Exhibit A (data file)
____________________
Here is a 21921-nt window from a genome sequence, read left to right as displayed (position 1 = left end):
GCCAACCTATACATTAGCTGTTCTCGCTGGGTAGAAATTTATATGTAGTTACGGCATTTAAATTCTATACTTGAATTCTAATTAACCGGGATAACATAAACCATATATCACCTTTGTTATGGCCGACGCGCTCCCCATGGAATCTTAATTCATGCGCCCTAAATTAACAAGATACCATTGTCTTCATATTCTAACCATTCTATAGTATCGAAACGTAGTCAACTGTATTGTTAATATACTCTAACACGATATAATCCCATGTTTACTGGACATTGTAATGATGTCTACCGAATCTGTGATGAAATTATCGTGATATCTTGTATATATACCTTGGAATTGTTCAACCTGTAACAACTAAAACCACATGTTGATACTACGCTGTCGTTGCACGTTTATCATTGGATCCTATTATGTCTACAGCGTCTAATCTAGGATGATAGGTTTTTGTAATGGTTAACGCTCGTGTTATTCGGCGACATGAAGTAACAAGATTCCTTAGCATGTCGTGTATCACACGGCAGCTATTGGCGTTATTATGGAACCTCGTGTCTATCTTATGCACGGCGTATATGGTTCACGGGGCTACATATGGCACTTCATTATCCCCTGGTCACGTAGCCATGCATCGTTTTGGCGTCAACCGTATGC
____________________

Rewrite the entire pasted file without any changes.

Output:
Here is a 21921-nt window from a genome sequence, read left to right as displayed (position 1 = left end):
GCCAACCTATACATTAGCTGTTCTCGCTGGGTAGAAATTTATATGTAGTTACGGCATTTAAATTCTATACTTGAATTCTAATTAACCGGGATAACATAAACCATATATCACCTTTGTTATGGCCGACGCGCTCCCCATGGAATCTTAATTCATGCGCCCTAAATTAACAAGATACCATTGTCTTCATATTCTAACCATTCTATAGTATCGAAACGTAGTCAACTGTATTGTTAATATACTCTAACACGATATAATCCCATGTTTACTGGACATTGTAATGATGTCTACCGAATCTGTGATGAAATTATCGTGATATCTTGTATATATACCTTGGAATTGTTCAACCTGTAACAACTAAAACCACATGTTGATACTACGCTGTCGTTGCACGTTTATCATTGGATCCTATTATGTCTACAGCGTCTAATCTAGGATGATAGGTTTTTGTAATGGTTAACGCTCGTGTTATTCGGCGACATGAAGTAACAAGATTCCTTAGCATGTCGTGTATCACACGGCAGCTATTGGCGTTATTATGGAACCTCGTGTCTATCTTATGCACGGCGTATATGGTTCACGGGGCTACATATGGCACTTCATTATCCCCTGGTCACGTAGCCATGCATCGTTTTGGCGTCAACCGTATGC